What does Title IX protect your family from?


Title IX prohibits school officials from treating you and your family differently based on sexual orientation and gender identity. This includes excluding you from sex-separated activities and facilities consistent with your gender identity, such as bathrooms, locker rooms, extracurricular activities, and more. It also prevents schools from discriminating against students based on stereotypes of how a specific sex or gender should act.

Bullying and Harassment

Under Title IX, schools have a responsibility to prevent and address bullying and harassment based on sexual orientation and gender identity. Harassment can consist of offensive comments, gestures, and physical acts by school staff or other students. 

Misgendering a student, including repeated failure to use the student’s correct pronouns, can be a form of harassment. 

If your school is aware that a student or students are experiencing bullying and/or harassment, they must take steps to prevent it. Failing to take steps to prevent harassment and bullying is a violation of Title IX.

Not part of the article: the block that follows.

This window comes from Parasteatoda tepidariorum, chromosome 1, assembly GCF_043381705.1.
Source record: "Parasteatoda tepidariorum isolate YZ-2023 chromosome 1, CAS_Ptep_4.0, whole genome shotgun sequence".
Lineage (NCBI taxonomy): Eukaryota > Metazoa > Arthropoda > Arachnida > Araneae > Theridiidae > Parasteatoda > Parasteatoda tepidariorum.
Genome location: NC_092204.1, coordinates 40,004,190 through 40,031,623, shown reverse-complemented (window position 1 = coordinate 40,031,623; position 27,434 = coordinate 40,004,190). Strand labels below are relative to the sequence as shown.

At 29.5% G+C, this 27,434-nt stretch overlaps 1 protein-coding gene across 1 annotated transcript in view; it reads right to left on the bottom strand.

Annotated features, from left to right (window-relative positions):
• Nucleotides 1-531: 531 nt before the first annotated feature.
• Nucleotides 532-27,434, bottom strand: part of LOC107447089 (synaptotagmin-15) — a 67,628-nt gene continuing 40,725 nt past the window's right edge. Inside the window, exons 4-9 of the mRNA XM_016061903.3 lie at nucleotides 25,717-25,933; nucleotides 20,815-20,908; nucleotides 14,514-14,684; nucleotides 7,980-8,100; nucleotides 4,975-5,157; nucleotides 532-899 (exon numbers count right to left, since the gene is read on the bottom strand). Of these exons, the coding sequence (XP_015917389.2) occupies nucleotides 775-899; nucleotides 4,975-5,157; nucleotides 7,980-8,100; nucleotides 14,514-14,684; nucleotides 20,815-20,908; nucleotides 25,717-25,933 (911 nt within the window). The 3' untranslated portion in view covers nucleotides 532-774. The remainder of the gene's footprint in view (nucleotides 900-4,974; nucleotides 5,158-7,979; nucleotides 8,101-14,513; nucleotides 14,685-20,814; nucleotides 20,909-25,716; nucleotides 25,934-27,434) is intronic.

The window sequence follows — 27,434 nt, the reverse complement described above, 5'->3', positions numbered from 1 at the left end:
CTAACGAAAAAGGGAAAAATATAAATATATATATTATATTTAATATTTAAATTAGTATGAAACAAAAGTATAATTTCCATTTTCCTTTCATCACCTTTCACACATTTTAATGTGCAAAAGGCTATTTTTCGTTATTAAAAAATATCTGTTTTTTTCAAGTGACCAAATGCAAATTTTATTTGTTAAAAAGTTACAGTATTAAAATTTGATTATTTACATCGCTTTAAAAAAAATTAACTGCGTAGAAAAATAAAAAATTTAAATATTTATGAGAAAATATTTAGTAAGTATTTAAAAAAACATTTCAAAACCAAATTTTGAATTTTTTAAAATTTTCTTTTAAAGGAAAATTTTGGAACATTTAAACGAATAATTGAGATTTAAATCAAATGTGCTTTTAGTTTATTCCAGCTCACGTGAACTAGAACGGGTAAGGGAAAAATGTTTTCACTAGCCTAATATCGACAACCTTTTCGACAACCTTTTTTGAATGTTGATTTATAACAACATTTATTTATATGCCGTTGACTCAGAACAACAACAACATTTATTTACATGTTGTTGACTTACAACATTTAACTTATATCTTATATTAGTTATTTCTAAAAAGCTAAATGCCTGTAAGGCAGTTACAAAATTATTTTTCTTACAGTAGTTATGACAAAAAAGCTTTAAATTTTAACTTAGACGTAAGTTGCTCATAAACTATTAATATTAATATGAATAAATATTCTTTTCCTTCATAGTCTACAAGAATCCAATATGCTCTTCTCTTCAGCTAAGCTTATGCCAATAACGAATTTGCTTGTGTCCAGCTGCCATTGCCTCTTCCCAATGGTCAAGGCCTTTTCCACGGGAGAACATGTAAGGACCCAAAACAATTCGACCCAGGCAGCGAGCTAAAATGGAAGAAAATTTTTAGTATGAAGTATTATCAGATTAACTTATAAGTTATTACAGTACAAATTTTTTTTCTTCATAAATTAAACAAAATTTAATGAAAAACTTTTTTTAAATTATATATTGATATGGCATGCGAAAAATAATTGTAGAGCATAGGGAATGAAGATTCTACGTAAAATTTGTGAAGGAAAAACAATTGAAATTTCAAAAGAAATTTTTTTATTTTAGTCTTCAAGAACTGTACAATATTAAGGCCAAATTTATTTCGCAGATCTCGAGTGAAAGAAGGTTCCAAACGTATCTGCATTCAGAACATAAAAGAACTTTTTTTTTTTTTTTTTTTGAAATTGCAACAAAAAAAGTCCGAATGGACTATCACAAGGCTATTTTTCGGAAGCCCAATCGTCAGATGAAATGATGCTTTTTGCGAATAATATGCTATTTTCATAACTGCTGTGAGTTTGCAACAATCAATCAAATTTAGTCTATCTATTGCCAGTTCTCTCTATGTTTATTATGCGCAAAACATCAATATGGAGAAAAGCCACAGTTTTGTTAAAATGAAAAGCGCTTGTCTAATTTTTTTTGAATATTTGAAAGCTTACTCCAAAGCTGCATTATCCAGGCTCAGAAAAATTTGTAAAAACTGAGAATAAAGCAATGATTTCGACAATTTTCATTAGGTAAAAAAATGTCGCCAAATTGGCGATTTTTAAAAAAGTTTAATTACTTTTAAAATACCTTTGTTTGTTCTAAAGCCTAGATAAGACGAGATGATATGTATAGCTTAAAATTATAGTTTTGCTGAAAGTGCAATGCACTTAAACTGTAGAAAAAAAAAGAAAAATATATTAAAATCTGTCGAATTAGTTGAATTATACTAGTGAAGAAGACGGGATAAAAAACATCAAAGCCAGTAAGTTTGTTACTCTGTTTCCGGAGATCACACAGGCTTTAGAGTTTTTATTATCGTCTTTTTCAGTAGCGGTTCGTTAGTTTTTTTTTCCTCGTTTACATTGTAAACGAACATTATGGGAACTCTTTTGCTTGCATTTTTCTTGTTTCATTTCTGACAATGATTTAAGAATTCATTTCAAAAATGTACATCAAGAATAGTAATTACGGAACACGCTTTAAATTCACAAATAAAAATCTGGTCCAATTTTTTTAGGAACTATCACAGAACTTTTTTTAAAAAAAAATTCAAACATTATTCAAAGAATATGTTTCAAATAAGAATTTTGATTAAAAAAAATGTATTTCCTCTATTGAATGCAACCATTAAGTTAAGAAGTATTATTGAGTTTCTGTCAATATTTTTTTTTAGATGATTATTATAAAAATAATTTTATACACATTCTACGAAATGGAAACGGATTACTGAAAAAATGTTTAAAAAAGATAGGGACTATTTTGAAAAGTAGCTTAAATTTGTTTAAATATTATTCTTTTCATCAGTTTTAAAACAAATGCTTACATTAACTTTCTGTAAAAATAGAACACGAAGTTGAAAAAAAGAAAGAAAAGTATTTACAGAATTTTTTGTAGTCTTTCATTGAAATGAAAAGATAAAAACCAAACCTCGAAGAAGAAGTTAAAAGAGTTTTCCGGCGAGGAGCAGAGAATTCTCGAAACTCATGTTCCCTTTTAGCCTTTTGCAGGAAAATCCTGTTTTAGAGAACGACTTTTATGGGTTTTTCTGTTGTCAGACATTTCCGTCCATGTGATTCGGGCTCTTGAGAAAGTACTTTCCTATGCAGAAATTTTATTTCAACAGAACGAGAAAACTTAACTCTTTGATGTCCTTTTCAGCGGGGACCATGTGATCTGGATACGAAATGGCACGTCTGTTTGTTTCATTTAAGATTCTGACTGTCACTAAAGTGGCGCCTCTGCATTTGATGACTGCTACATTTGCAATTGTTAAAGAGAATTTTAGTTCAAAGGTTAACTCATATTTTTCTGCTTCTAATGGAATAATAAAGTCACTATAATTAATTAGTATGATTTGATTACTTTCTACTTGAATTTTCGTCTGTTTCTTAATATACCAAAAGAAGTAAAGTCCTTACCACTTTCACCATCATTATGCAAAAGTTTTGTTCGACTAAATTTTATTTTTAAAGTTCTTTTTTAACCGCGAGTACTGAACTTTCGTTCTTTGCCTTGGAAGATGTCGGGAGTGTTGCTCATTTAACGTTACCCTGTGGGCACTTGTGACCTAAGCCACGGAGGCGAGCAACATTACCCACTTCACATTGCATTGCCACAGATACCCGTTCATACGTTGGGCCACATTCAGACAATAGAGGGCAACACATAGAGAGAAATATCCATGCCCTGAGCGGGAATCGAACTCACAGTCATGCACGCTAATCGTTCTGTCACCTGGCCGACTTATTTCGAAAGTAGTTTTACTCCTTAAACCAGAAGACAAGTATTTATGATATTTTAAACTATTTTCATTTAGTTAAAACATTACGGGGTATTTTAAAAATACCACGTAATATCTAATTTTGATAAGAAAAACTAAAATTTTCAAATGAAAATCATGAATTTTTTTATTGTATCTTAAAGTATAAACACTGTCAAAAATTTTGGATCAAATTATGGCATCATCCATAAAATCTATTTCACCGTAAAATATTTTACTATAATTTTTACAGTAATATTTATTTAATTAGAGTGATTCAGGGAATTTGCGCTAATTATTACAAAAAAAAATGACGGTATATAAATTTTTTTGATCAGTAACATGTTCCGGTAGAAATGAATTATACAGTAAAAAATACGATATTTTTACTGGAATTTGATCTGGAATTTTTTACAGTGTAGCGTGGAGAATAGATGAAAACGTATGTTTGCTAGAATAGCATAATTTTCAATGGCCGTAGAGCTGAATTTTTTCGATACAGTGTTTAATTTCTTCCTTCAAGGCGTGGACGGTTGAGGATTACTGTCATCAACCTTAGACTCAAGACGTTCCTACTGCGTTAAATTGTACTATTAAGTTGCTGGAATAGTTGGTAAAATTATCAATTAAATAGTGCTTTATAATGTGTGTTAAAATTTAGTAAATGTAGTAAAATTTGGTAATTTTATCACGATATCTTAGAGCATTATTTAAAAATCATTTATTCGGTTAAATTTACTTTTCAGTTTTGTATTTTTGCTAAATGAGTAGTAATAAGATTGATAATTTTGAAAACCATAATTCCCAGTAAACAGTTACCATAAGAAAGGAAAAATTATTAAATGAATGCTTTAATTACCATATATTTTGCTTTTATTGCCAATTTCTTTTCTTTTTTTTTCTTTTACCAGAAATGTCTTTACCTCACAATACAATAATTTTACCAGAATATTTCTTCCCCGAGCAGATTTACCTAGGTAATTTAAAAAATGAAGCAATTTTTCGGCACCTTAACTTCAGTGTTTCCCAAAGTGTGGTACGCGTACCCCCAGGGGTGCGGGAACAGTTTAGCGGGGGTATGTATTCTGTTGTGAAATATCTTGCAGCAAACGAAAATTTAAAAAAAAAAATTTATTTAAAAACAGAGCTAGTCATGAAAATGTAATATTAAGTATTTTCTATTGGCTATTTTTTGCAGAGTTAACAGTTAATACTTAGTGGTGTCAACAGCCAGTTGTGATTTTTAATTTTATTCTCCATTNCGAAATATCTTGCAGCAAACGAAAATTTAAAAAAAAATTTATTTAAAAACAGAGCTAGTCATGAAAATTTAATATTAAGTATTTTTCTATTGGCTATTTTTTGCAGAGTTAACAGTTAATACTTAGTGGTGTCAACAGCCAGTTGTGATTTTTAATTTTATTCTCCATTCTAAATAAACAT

Hostile Environment

Under Title IX, schools must take prompt and effective steps to eliminate hostile environments, prevent their recurrence, and remedy their effects.

A hostile environment occurs when there are behaviors or actions happening at school which are so “severe, pervasive, and objectively offensive” that they effectively deny your family equal access to a school’s program.